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Elipson Planet LW review

 There's docks, there's high-end docks and then there's the Elipson Planet LW wireless amplified speakers, and it's probably important from the start to define exactly what these things are. All the audio played through these weighty creations is done so without any physical connection.
Like the B&W A5 or Philips AW9000, your music is locally streamed; the difference, much like Sonos, however, is that this is done neither using AirPlay nor your home network. So, just how does Elipson
think it can get away with charging £1200 for the privilege when the competition runs at more like half the price? The answer, it turns out, is all down to class...  

Elipson Planet LW: Size and build

 Like a large set of bowling balls and just as heavy, the Elipson Planet LW powered wireless speakers will be quite the sight on any desktop or in any living room of the world.
There's something undeniably Bang & Olufsen about the intent - down even to the amps within - but having a pair of 11cm grilled spheres staring at you in your choice of white, red or black is not going to be for everyone out there.
Some will love the stark spherical design; some will hate it, but what's impossible to argue with is that this speaker system is very well made. They're solid, simple and look as expensive as they indeed are.

Elipson Planet LW: Features

Out of the box, you get a set of brushed aluminium rings for these globes to rest upon (how else would you expect them to keep still?) but, for an extra accessory outlay, you can pick up a set of floor stands, invest in a wall mounting kit or even have the swinging from the ceiling, provided your plasterwork is up to the task.

Each speaker is powered separately direct to the mains through the AC sockets at the rear and there's little else to find next to them save a hard on/off rocker switch and bass port. There's no other line in or out, so you can forget about wiring them together with any additional audio set up you might have, and that might put some people off.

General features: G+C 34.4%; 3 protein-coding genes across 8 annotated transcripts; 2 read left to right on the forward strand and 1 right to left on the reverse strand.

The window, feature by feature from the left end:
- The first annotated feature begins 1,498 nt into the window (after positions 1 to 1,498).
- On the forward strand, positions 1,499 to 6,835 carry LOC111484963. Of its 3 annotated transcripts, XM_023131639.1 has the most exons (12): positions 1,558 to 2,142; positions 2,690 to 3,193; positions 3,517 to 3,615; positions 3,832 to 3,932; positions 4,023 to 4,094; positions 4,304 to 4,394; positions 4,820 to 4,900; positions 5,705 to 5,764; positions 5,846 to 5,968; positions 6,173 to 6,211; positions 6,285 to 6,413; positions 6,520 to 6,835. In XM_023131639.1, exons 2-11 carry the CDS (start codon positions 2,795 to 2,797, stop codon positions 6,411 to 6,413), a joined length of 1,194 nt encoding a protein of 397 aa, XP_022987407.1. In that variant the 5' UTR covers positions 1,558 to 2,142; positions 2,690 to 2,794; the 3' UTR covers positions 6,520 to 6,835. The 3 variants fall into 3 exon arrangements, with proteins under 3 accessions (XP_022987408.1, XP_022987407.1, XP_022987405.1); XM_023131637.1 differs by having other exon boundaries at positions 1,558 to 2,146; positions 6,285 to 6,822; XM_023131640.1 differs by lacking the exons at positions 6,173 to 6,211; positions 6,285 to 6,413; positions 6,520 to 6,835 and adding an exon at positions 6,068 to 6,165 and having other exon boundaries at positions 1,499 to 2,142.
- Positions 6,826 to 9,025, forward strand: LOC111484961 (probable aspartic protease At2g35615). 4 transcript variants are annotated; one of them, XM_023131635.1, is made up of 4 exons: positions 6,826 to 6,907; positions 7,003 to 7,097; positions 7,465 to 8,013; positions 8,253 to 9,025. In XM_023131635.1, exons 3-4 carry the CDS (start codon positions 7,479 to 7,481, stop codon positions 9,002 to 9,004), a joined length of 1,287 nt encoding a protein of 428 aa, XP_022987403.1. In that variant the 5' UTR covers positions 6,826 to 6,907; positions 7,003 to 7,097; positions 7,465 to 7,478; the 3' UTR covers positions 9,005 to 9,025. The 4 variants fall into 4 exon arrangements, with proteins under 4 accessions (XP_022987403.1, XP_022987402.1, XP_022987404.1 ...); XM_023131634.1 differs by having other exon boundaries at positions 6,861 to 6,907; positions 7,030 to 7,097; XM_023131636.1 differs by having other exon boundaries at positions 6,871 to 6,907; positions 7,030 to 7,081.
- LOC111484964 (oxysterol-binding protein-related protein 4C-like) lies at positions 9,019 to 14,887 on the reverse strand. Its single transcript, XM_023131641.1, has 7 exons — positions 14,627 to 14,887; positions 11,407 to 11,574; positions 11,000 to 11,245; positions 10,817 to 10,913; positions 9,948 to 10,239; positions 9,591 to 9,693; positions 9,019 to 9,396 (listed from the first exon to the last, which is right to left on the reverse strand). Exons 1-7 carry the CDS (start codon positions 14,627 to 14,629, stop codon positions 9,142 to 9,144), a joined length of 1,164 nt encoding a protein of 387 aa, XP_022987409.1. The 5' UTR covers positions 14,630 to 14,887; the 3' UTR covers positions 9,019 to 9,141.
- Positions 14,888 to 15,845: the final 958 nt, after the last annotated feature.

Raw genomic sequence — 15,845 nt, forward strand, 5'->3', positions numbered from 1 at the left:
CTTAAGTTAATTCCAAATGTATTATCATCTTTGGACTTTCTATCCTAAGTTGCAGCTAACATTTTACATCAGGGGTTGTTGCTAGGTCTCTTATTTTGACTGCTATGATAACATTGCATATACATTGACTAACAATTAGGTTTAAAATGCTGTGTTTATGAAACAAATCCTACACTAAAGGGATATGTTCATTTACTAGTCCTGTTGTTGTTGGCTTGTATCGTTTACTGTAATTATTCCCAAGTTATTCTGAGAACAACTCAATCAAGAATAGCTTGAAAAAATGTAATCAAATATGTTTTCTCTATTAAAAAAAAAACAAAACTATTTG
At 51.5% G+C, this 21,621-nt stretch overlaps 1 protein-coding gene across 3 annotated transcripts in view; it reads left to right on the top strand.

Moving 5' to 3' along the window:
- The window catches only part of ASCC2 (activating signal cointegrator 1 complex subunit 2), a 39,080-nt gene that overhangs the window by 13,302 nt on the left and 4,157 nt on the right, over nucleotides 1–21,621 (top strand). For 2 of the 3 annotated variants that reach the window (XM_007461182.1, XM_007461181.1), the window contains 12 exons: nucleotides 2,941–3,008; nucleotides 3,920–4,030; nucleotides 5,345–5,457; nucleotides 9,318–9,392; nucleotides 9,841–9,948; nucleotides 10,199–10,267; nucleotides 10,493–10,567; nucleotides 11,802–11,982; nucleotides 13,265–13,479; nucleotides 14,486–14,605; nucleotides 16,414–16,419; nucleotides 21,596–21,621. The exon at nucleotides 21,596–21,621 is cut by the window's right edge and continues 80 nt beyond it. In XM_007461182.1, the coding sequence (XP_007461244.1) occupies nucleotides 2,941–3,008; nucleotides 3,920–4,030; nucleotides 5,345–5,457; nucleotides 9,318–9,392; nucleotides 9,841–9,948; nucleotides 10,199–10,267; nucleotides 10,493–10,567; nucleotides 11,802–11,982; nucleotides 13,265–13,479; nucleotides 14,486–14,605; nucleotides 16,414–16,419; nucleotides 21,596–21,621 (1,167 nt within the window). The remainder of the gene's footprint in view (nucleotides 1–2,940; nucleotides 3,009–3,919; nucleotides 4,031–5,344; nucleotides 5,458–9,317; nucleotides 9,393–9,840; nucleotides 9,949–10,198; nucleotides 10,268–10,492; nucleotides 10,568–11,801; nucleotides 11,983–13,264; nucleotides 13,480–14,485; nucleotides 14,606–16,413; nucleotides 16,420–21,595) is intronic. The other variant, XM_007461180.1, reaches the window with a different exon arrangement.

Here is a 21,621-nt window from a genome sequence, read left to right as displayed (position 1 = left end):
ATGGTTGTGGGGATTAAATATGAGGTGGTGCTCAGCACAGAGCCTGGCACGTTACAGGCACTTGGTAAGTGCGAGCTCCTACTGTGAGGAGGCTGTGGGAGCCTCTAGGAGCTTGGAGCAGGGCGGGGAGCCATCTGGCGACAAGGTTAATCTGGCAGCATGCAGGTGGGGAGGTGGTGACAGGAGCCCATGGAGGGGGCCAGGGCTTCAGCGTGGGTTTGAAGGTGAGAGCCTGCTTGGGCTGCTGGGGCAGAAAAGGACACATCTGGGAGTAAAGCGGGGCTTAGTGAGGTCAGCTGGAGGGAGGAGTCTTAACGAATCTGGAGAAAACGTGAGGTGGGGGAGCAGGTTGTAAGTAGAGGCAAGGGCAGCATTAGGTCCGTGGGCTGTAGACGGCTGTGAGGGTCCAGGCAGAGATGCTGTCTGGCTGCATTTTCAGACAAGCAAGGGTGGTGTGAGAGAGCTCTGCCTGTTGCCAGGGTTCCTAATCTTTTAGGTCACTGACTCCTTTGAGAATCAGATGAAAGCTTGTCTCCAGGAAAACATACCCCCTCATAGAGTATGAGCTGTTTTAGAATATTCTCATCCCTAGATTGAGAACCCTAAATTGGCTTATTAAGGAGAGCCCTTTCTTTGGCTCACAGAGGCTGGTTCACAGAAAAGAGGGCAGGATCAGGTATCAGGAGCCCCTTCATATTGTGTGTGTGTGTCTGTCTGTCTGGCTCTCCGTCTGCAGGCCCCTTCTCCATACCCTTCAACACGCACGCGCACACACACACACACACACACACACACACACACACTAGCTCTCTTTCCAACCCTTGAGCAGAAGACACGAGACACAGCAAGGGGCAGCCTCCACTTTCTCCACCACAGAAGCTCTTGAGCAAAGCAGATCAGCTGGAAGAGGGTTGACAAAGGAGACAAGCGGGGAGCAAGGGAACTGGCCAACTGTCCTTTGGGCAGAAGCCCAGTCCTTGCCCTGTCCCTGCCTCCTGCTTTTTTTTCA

Elipson Planet LW: Streaming

The Elipson Planet LW speakers are all about ease of use. It's the Apple market that's very much in mind even if they are PC compatible. Included with the pair are two vital accessories in the shape of wireless dongles adapted to the 30-pin connector and one for USB too.
Once plugged into an iPhone, iPod, iPad, PC or Mac, they automatically set up their own dedicated network between the speakers and your device from which they can stream - uncompressed - whatever audio you'd care to play; be that music, the sound from a film or even the other end of a phone call.

What's most impressive about these speakers over the likes of the Sonos set up or the Philips Fidelio streamers is that they just work. There's no configuration, no pairing, no calibration or even any kind of special app involved. You plug in the dongle, hit play and that's it; cue one sound-filled room.

In fact, you don't even have to bother with your PC or Apple device any longer if you don't want to. The Elipson Planet LW speakers come with a wafer thin remote control that's compatible with any kind of player we tried to throw at it. You can skip tracks, change the volume and turn the speakers on and off no matter what software you're trying to talk to.
The reliability of the remote isn't perfect - you have to make quite a pointed press - but it certainly works.

Elipson Planet LW: Audio quality

Each of the speaker orbs is as heavy as it is thanks mostly to the 50W, Class D, Bang & Olufsen ICEpower amplifiers housed within. They're the force behind the set of 6.5-inch mid/bass drivers and the fabric dome tweeters that dish out the audio, and what audio it is.

The sound is well balanced and a treat pretty much from top to bottom. It's still very much a consumer-grade sound, but a very good one at that. There's certainly enough richness and depth to out-manoeuvre any portable wireless speaker solution you might have and it'll flatten any kind of mini-system hiding in your kitchen.
If there's any criticism it would be that there's just a hint of detail that you suspect might be absent. It's not enough to worry about and certainly not enough to stop anyone buying these. Ultimately, the sound is probably what you'd expect to hear from a set of £500 speakers attached to a decent amp and source. They're very good but not reference level.

Interestingly, where they really shone in our tests was when supporting a film played on a laptop. It turned what was an already impressive 17-inch computer experience into a proper home cinema feel.


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